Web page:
Study for Meditation Mat

Study for Meditation Mat
Handspun Tapestry Weaving

Tuesday, 5 April 2011

Here Comes the Sun

Sun Salutations are cycles of specific yoga poses, exercised swiftly, gracefully, with flow.  You do them in the early morning to greet and prepare for the awakening day.  Sun Salutations are said to bring good health and good fortune; some say that a daily cycle of five salutations provides all the physical and mental discipline a yogi needs.  At the summer solstice, many enthusiasts perform cycles of 108 Salutations to welcome the new season.

Sun Salutations are my downfall.  I've never enjoyed doing them.  They're hard work.  They move more quickly than I think yoga poses should.  They demand grace and attention-if your mind wanders, you lose track of the poses.  They're the yoga equivalent of musical scales, repetitious to the point of boredom, but excellent for flexibility and discipline.  Because of these things and because I believe in facing your fears and dislikes, I do Sun Salutation cycles every morning.  Just not 108 of them.

When I began weaving, I was told that weaving twenty yards of plain cotton cloth was the best practice for learning to weave.  Weaving this cloth would even your beat, straighten your edges and provide you with the discipline to become a production weaver.  I wove those twenty yards of fabric.  They became camisoles and tea towels and other useful items.  I did not become a production weaver and I discovered that I was allergic to sewing, but I most certainly discovered discipline and focus.

I look at "plain vanilla" spinning and knitting as I did that weaving or my Sun Salutations.  Putting your best efforts into a simple 2 ply yarn or a plain garter or seed stitch scarf looks easy, but in order to maintain consistency in the yarns, to keep your stitches nicely tensioned and your fabric even, you must focus.  If you drift into other thoughts, you find your yarn drifting with them.  You drop stitches and your fabric becomes uneven.  You change all that by staying with what you are doing now.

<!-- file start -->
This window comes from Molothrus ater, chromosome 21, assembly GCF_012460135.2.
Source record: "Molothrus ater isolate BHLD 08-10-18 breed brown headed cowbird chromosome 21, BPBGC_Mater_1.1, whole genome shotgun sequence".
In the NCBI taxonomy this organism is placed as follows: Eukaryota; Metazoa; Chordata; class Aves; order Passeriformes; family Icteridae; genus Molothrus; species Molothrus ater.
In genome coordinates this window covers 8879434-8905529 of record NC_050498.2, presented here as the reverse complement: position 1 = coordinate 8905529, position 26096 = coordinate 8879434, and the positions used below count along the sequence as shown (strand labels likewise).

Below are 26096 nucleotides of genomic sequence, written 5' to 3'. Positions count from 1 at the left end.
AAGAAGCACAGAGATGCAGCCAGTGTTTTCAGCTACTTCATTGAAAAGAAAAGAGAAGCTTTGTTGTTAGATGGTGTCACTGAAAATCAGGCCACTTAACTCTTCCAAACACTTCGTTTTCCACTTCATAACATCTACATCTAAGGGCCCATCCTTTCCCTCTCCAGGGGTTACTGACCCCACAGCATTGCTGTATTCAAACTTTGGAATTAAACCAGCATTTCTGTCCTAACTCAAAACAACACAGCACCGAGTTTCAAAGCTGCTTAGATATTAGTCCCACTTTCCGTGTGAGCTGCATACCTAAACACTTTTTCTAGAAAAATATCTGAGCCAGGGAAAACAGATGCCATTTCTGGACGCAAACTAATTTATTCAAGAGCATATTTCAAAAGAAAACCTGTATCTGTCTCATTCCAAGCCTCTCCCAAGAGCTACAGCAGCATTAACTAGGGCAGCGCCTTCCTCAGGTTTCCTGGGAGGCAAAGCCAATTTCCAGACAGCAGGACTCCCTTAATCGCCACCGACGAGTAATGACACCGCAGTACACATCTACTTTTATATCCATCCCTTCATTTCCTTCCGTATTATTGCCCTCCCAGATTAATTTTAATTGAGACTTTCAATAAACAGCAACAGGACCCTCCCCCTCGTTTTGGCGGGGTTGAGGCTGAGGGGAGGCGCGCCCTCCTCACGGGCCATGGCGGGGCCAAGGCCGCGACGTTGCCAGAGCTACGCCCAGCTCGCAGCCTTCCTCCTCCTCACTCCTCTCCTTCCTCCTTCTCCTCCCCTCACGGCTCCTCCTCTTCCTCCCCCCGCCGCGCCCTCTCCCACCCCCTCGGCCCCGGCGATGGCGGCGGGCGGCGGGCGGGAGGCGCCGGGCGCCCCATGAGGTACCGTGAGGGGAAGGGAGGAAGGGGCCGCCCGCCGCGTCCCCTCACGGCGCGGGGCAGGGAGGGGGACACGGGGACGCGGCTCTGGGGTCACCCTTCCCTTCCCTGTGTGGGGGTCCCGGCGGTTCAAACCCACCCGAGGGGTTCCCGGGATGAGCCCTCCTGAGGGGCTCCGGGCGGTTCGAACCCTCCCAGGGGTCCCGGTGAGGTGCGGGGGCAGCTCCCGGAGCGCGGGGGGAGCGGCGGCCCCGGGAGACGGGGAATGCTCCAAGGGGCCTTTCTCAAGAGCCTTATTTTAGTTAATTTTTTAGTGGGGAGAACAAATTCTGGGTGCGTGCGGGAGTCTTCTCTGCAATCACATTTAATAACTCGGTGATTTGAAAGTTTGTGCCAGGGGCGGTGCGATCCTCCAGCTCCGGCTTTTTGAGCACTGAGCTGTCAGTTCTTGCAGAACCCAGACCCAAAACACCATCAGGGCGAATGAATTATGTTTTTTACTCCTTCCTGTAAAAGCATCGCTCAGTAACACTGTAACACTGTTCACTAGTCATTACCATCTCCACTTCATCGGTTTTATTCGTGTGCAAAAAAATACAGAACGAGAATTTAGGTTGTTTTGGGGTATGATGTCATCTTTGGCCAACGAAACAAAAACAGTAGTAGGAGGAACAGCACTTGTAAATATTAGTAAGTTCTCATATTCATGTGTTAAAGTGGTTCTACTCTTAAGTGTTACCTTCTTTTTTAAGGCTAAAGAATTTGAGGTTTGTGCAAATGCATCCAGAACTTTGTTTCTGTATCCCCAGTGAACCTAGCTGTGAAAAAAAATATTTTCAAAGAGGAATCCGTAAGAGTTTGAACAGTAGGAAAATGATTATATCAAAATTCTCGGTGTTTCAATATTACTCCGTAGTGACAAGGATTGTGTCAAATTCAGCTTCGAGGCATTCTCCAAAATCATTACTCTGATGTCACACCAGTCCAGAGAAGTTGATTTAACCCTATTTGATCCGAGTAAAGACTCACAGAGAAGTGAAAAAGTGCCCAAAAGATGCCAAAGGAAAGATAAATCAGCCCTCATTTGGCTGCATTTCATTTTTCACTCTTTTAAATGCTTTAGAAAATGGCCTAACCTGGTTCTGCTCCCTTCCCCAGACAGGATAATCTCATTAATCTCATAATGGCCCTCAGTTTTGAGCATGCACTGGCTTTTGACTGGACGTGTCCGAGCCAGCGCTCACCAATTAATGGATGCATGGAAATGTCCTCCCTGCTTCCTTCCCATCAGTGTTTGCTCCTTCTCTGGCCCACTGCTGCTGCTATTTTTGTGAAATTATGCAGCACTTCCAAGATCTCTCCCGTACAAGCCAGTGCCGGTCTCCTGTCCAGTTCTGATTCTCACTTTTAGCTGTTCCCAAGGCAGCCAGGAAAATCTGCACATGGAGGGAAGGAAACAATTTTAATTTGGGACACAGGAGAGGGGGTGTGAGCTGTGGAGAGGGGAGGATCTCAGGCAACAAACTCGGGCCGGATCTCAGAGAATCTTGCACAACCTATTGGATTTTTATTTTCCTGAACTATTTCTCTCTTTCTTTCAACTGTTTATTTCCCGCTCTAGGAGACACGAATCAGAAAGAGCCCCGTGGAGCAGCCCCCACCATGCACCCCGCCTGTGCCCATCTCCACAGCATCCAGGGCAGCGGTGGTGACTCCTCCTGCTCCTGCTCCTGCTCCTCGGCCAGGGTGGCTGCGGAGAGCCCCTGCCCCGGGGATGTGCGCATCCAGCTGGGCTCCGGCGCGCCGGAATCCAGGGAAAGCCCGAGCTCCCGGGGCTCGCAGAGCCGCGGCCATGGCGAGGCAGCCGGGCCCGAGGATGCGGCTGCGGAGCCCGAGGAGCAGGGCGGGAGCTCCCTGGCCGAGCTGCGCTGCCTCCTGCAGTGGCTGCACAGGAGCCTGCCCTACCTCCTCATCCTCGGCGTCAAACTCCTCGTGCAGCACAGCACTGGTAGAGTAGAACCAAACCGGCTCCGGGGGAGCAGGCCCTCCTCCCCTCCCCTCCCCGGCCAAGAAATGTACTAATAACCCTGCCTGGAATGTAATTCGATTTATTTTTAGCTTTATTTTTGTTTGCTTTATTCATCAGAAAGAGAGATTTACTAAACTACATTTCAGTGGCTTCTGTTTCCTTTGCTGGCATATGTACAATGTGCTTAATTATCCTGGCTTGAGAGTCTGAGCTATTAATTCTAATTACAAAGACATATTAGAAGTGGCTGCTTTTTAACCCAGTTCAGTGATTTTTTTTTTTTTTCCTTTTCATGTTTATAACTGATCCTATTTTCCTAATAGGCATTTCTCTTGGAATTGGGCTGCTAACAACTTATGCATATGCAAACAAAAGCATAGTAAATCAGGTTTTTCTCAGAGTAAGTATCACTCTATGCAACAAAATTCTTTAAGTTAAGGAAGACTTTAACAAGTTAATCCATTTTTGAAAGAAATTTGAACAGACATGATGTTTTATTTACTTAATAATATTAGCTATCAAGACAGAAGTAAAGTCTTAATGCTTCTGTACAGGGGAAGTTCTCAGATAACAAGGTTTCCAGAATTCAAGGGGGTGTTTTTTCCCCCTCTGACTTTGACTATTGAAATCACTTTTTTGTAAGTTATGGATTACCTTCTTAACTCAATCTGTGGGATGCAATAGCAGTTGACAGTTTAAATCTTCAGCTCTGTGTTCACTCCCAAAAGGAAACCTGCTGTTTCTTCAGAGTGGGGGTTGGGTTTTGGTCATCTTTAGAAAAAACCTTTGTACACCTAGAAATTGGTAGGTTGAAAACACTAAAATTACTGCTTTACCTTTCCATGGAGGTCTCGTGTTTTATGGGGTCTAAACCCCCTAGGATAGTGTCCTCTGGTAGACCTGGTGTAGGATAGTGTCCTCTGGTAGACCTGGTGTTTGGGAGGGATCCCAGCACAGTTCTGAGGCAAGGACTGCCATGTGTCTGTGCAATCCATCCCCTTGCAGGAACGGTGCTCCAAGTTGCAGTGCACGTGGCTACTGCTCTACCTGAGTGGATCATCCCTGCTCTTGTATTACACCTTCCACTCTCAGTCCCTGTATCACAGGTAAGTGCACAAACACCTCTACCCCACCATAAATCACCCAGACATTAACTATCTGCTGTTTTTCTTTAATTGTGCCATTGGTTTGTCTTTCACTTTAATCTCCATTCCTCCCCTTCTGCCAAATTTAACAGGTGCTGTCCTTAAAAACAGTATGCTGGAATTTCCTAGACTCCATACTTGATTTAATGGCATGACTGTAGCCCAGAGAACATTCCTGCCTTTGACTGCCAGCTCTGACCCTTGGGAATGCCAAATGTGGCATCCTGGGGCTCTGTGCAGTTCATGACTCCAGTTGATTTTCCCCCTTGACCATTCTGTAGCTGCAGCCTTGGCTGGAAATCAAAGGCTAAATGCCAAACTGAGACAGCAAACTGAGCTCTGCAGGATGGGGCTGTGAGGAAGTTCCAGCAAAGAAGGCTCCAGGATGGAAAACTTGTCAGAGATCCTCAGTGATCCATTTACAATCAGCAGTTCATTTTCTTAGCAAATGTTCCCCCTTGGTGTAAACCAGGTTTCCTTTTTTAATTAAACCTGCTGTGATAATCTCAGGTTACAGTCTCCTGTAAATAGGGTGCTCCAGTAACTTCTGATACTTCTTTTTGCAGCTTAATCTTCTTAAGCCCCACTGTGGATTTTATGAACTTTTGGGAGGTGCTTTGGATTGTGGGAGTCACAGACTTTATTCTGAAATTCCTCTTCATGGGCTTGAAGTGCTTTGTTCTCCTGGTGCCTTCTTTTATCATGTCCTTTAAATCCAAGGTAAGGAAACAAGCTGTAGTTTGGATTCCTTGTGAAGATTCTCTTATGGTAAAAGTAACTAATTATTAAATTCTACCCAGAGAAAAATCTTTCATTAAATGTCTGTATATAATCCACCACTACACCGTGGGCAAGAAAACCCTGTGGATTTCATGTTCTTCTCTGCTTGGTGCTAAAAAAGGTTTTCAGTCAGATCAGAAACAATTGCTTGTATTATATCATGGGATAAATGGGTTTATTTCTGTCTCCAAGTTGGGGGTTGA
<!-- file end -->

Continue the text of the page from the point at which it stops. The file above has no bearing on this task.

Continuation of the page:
My "plain vanilla" yarns and fabrics are far from perfect.  I still enjoy my mindless spinning and knitting, but paying attention to the simplest projects has improved my focus.  It helps me appreciate the beauty of simplicity and it disciplines me, mind and body, at times when the world seems to be getting away from me.  Simple, rhythmic spinning and knitting is akin to those Sun Salutations I practise every day.

Fortunately, there's no requirement to work on 108 projects at once.  I'm not quite there, yet.

A Basket of Simple Handspun Yarns in the Sun

No comments:

Post a Comment